On the Pacific coast workmen will improve highway 239 from the Costanera to Valle Vasconia and highway 301 from Parrita to San Ignacio.

Three jobs are planned in the Provincia de Limón. One from Bribri to Shiroles and another from La Bomba to Aguas Zarcas. The third is north of the Municipalidad de Limón from Cruce San Alberto to Puerto Caño Blanco.

Driver survives ambush
on Rohrmoser highway

By the A.M. Costa Rica staff

The hit men probably should not give up their real job. Four of them tried to kill a motorist in Rohrmoser Thursday about 4 p.m.

Four men in a car pulled up alongside a car being driven by a 33-year-old Colombian and started shooting. They missed him nearly a dozen times

The driver responded with his pistol.

Shortly, his car sported bullet holes in the windshield and in the driver side door.

But the driver suffered only a wound to his ear, officials said.  He was being treated at Hospital San Juan de Dios. Those rescue workers who responded called the case a miracle.

Man collapse at sentencing

By the A.M. Costa Rica staff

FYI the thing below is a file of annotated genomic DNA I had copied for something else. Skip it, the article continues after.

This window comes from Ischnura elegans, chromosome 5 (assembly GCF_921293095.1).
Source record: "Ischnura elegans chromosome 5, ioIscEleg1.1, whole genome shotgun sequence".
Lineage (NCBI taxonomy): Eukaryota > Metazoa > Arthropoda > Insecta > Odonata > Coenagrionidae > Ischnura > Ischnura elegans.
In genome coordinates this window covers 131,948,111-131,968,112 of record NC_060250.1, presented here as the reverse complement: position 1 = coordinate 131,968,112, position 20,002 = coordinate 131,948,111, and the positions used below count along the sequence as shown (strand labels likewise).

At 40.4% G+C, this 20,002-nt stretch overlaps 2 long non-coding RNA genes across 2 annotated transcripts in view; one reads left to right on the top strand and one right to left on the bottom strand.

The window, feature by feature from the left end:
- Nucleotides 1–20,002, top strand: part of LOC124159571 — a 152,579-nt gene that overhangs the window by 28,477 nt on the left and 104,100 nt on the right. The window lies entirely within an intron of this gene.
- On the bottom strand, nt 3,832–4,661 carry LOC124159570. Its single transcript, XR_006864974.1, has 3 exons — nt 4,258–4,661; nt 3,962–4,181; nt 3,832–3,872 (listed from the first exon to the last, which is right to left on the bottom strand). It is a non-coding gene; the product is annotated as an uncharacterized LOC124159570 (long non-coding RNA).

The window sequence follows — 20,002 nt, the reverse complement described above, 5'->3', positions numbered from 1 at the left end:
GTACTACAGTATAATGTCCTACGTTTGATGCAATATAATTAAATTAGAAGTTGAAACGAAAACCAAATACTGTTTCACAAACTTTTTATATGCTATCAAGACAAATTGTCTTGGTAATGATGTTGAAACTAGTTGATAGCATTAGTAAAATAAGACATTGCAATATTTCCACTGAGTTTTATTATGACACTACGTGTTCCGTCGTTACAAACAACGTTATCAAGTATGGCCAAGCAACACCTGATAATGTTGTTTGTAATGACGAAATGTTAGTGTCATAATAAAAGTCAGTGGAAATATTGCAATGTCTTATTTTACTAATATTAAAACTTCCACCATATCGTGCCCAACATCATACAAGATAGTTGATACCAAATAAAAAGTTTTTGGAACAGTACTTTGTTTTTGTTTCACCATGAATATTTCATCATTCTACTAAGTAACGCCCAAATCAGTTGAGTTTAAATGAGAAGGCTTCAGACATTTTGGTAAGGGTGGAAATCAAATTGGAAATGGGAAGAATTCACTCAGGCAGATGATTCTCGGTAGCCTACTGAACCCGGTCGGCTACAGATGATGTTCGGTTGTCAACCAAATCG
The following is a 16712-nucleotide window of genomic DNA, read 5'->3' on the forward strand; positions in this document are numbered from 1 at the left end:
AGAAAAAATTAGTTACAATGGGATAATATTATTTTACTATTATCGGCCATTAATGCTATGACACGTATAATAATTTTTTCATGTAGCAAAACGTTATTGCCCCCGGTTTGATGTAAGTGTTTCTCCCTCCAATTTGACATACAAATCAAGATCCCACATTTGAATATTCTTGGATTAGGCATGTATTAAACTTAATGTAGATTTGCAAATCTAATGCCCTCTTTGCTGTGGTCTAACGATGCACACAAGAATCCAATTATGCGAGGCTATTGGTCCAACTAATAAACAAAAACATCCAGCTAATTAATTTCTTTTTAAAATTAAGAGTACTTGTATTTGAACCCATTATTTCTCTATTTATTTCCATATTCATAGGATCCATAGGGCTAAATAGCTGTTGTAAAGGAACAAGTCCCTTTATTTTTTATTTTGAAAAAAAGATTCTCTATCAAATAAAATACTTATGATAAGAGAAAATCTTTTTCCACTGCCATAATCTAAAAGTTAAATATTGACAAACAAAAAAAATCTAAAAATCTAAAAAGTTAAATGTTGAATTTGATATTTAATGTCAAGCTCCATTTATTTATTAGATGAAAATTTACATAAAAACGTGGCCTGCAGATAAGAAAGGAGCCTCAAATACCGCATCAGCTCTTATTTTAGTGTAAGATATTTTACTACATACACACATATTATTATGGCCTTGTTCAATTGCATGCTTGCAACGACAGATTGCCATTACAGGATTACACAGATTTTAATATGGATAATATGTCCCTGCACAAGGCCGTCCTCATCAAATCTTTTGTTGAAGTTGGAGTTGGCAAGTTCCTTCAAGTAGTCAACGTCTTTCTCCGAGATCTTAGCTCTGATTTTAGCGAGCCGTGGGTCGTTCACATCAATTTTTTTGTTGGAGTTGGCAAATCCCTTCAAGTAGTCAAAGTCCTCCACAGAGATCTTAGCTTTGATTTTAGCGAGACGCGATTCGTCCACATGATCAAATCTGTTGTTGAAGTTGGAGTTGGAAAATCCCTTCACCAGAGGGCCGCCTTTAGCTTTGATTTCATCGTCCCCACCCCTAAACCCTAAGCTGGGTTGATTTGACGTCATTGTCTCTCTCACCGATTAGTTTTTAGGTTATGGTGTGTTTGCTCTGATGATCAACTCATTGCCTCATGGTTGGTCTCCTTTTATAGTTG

A 63-year-old man being sentenced for sexual abuse collapsed and had to be hospitalized Thursday.

The man, Rafael Arguedas, was in the Tribunales de Justicia de San José when he heard the decision of the three-judge panel: Eight years in prison. He had been convicted of abuse of two young family members.
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San José, Costa Rica, Friday, Nov. 10, 2006, Vol. 6, No. 224

Ping pong game turns out to be really hard on the wrist
Doug, my upstairs neighbor bought a ping pong table.  This was a great idea because there is room in his apartment for it. We both love to play, and now we will have an exercise we both enjoy.

Ping pong is one of my favorite pastimes. I’ve been playing since high school.  When I worked for Polaroid Corp. in Cambridge, Massachusetts, there was a ping pong room just off the Personnel Office where I worked.  I could and did play almost every lunch hour in high heels.  My one big embarrassment relating to ping pong had nothing to do with heels or the game.

Polaroid was a young company — sort of the Apple of the 50s.  And I, too, was very young.  As yet they had no conference room.  When there was a meeting of all the department heads, they held it around the ping pong table (minus the net).